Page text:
Cannabis Reduced Pain, Improved Quality Of Life For Cancer Patients In New Study

Photo Credit: Civilized

Photo Credit: Civilized

According to an Israeli study from Ben Gurion University and Soroka Medical Centre which involved hundreds of palliative care cancer patients, cannabis reduced pain and increased quality of life. Researchers looked at data from March 2015 to February 2017 which involved 1,152 cancer patients who used cannabis as a medicine. The patients first met with nurses, and then had follow-up phone interviews a month after and six months after. Before the treatment, 50.2% of patients experienced pain rated between 8-10, with 0 as painless and 10 as unimaginably painful. Six months later, only 5% still reported pain within the 8-10 range. Additionally, prior to cannabis treatment, only 19% of patients rated their quality of life as “good.” After six months of cannabis treatment, however, this percentage jumped to 70%. Although 1,152 patients participated in phone interviews, there were actually 3,357 patients who started the palliative cannabis care during the study. However, 903 patients died, 483 patients stopped cannabis treatment, and 339 reported feeling dizziness, dry mouth, and tiredness.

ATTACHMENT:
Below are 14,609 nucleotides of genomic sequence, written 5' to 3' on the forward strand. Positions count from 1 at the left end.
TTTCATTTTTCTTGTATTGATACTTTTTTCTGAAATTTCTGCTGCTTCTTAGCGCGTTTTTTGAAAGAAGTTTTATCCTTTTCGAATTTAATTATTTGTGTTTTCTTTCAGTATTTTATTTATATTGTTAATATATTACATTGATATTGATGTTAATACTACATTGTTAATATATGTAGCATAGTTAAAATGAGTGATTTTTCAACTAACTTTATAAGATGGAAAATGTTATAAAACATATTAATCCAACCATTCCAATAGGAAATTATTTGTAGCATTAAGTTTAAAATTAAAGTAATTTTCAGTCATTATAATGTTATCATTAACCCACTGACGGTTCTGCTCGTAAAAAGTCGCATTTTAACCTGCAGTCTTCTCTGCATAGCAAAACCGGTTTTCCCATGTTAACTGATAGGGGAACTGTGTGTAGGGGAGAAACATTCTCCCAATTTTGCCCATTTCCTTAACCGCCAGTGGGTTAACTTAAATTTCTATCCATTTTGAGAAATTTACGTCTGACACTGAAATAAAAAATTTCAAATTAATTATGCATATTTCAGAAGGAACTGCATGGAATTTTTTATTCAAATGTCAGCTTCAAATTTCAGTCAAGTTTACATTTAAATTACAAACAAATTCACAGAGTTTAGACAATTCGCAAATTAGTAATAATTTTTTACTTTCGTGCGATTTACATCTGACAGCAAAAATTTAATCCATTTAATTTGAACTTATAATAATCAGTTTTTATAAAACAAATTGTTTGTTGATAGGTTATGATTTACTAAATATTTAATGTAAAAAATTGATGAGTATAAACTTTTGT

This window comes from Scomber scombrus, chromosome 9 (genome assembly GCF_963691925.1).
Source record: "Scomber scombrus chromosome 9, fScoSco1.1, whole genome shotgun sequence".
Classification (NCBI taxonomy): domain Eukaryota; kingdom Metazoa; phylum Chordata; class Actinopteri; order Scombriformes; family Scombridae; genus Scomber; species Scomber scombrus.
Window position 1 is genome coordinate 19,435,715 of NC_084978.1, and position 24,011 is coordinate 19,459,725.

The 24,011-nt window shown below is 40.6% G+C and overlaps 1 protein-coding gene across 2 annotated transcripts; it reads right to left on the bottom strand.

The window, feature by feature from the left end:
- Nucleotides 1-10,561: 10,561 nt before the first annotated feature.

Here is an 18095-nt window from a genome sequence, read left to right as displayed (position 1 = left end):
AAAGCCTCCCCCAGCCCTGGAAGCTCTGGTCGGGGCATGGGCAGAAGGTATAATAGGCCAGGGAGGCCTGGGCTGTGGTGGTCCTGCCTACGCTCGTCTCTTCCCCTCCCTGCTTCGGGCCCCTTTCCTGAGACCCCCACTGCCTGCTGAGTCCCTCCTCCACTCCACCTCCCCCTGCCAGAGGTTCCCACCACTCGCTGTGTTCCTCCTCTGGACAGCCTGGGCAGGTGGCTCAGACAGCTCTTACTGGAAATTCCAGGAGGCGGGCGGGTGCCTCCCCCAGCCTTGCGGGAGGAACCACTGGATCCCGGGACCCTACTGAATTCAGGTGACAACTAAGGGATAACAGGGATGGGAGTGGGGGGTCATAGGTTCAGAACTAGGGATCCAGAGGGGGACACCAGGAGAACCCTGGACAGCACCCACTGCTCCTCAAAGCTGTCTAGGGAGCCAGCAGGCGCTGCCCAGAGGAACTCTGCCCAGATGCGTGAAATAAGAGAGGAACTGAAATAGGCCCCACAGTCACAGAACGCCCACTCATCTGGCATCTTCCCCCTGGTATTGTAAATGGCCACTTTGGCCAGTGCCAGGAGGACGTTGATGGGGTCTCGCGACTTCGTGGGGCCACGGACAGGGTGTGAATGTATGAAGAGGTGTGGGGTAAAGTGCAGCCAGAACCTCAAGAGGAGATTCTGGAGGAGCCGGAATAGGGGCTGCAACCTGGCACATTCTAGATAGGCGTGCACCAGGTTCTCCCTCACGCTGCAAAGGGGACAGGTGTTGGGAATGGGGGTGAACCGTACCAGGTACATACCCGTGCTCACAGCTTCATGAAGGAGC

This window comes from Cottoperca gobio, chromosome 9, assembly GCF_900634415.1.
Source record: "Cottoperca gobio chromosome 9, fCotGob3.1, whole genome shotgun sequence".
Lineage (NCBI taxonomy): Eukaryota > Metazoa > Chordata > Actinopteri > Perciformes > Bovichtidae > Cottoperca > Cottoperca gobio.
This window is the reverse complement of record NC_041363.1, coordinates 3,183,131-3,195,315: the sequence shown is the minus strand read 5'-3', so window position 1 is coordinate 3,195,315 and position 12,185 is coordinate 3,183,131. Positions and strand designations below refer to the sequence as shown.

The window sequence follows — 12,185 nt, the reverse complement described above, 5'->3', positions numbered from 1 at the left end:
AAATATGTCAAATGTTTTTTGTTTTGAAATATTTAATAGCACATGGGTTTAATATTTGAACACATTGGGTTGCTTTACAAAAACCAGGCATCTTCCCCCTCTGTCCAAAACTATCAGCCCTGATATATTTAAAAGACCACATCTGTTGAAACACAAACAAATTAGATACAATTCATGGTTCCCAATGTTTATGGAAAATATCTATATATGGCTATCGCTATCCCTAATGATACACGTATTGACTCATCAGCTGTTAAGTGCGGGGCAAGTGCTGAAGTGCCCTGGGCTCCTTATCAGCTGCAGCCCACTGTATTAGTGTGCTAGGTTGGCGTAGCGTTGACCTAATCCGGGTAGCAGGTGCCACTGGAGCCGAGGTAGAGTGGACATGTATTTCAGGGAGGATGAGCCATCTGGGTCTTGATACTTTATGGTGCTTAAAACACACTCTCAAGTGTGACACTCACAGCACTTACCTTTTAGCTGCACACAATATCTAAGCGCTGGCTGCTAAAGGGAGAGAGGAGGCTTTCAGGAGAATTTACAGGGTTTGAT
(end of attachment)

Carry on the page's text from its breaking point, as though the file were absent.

This reminds us that cannabis may not be the best treatment option for everyone. To determine whether or not cannabis treatment might work for you, our app can help! With this journaling tool, you can keep track of the dosing amount, cannabinoid ratio, and frequency of usage to document which combinations provide desirable relief and which combinations produce unwanted side effects. In this way, you can figure out the dosing routine with consistently makes you feel the way you want to feel. We recommend journaling daily for the most accurate results.

This information has been provided in part by Civilized and approved by our Chief Medical Officer. This post does not represent an endorsement by Civilized for any CannaBest Medical products.

Rates of marijuana, prescription opioid use higher among patients with cancer

Photo Credit: Health Mil

Photo Credit: Health Mil